Congress has pumped out almost $3 trillion to deal with the coronavirus pandemic, mostly on a bipartisan basis. But there is a bruising election-year confrontation ahead over the next, and perhaps final, round of aid for the economy.
Senate Majority Leader
The next phase of economic stimulus likely will be the last before the 2020 elections, and any stalemate will escalate the political consequences with control of the Senate, House and White House at stake.
Democrats may have an unlikely ally: President
There is a risk that the effort to write a comprehensive rescue bill gets bogged down for months or falters given how far apart both parties are now as well as the increasingly bitter exchanges over what should come next and who will be to blame if the economy doesn’t rebound.
One of the biggest battles ahead will be over aid to state and local governments, which are seeing tax revenue plummet and expenses escalate as a result of the pandemic.
“We will move forward and there will be a bill and it will be expensive and I look forward to doing it as soon as possible because jobs are at stake,” Pelosi told reporters Friday. “There will not be a bill without state and local.”
Senate Democratic leader
McConnell drew a sharp line earlier this week by saying that states saddled with heavy public employee pension obligations -- mostly those with Democratic governors -- should be allowed to go bankrupt rather than use relief funds to right their budgets.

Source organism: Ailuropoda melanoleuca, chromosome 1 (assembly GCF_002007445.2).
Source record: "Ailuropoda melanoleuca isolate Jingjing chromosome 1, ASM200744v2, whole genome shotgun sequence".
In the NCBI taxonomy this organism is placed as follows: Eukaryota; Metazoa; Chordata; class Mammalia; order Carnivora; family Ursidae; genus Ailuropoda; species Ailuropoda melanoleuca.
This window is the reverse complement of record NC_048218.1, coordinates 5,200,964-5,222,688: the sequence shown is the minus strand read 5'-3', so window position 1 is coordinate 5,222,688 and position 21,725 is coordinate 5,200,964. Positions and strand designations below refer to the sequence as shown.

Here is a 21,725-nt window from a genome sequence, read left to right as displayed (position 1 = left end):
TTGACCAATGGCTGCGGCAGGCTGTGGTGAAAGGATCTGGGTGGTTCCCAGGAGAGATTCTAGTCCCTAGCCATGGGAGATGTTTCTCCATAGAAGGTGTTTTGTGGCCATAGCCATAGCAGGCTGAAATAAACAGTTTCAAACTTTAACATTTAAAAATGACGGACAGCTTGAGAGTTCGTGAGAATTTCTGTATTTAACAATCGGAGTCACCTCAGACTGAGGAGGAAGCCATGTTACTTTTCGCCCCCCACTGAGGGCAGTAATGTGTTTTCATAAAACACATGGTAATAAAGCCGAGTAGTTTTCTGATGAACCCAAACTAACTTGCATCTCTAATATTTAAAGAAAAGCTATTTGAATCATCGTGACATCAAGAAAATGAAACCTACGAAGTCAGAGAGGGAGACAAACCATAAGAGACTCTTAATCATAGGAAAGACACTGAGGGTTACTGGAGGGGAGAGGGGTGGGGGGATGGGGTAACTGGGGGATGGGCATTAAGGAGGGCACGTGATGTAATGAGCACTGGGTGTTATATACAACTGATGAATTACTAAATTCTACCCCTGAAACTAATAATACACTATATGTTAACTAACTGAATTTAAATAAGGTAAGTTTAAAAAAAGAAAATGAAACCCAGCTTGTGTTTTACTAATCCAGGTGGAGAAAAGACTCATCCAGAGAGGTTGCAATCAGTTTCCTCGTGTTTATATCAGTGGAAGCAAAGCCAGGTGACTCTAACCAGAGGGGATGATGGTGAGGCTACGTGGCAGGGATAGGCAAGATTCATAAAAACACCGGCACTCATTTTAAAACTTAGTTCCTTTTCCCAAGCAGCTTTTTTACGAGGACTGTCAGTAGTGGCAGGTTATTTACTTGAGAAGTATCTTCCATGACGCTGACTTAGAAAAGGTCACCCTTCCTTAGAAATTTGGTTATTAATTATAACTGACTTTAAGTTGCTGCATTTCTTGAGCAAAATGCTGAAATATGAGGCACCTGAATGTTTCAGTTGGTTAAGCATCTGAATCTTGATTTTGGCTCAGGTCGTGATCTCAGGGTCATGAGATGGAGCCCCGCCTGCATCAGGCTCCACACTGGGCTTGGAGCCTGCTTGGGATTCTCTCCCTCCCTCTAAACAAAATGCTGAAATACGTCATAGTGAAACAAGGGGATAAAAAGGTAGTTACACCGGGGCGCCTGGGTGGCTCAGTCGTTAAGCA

“We’re not interested in rescuing them from bad decisions they’ve made in the past,” the Kentucky Republican said Wednesday on Fox News.
His office highlighted his comments in a press release under the heading: “On Preventing Blue State Bailouts.”
The remarks prompted rebukes from governors, who are warning they will have to slash services without $500 billion in flexible aid. Cities and counties have asked for $250 billion as well, with the potential to affect the livelihoods of workers like police officers, firefighters, teachers, and their pensions.
At his daily briefing on Friday, New York Governor
“It boggles the mind” that Congress would aid large corporations and not state and local governments, Cuomo said. He also said that New York puts more into the federal treasury than it takes back, while McConnell’s home state of Kentucky regularly gets more back than it sends in tax dollars to Washington.
“For anything to get done it has to have bipartisan support in the House and the Senate and the president has to be on board with the strategy,” Mnuchin said in an interview with Bloomberg News on Thursday. “At the moment we’re focused on executing what is a very large amount of money that the Congress is in the process of approving.”
McConnell’s skepticism about state aid runs headlong into the plans of Pelosi and her leadership team.
After the last two relief packages started in the Senate and were negotiated with Mnuchin, she made clear that the House will act first on the next bill.
That will include a robust package to bail out states and local governments. Democrats also want extension of expanded unemployment benefits, expanded workplace safety protections for front-line workers, as well an infusion of funding for food-stamps.